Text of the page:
In the period from 1993 to 2001, a total of 6531 cases were documented in the former West German states and 507 cases in the former East German states (Table 6). From 2002 to 2008, the corresponding figures were 16 435 in the former West German and 2090 in the former East German states. The patients’ mean age rose by 4 (± 0.6) years from 39.3 to 43.3 years. The proportion of total traffic accidents decreased by 5.5% (± 1.3) overall, by 9% (± 4.0) in the former East German states, and by 5.7% (± 1.4) in the former West German states. This was also true for the number of automobile accidents, which fell much more sharply in the former East German states (13.1% ± 4.8) but was still higher than in the former West German states. The proportion of patients undergoing CT increased in the second period (2002 to 2008) and was higher in the former East German than in the former West German states (92.3% versus 86.5%). The times from accident to arrival of emergency physician and from accident to hospital admission increased in the former West German states (by 1.2 ± 0.5 minutes and 1.7 ± 1.1 minutes respectively) and decreased in the former East German states (by 0.2 ± 1.5 minutes and 2.7 ± 3.7 minutes respectively). Despite this development, these times were still longer in the former East German states in the second period (by 1.2 ± 0.7 minutes for time from accident to arrival of emergency physician and 6.5 ± 1.7 minutes for time from accident to hospital admission).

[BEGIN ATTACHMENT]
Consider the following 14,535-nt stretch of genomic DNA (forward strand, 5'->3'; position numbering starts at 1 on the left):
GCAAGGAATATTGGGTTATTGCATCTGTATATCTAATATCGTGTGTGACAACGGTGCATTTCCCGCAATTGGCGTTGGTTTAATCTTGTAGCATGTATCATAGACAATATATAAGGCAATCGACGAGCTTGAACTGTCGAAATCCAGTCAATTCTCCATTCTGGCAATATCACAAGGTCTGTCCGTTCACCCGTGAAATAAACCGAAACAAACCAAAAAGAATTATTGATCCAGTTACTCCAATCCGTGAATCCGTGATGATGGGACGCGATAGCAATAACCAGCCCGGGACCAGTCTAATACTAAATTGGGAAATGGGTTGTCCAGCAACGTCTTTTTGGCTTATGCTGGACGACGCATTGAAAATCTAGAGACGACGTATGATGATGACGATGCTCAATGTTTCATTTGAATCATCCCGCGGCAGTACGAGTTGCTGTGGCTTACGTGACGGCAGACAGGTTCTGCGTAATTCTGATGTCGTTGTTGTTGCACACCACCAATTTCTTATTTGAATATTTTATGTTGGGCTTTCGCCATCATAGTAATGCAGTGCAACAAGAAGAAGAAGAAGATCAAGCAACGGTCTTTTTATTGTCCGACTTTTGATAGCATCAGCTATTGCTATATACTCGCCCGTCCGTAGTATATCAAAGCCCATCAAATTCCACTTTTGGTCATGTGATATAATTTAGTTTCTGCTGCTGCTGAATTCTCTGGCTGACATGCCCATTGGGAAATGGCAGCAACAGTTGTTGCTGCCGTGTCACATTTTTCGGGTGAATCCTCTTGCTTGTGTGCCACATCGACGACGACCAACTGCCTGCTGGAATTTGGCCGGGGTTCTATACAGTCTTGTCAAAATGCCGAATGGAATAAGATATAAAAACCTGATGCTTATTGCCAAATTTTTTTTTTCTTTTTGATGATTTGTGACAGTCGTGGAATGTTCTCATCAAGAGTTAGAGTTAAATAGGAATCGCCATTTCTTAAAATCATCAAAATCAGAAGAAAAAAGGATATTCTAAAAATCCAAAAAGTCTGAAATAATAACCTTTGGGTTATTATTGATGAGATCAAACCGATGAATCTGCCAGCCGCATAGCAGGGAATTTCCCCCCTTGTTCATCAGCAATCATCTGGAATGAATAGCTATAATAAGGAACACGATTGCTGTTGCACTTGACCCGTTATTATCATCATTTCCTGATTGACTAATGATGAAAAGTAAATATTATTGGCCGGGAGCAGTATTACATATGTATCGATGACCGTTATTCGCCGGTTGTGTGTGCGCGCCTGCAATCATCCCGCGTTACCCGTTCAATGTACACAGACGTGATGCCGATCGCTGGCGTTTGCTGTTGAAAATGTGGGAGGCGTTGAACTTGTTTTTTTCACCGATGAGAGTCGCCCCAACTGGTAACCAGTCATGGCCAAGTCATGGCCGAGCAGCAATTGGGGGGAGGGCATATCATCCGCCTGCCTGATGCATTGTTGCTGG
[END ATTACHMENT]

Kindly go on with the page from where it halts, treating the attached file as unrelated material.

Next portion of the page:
First of all, it is very positive that the relative proportions of documented cases in the individual states are similar to the proportions of the total German population resident in the states (Table 2). The composition of the patient collective does not differ greatly between the former East and West German states, and—in common with other studies and other registries of severe injury—middle-aged men predominate (7).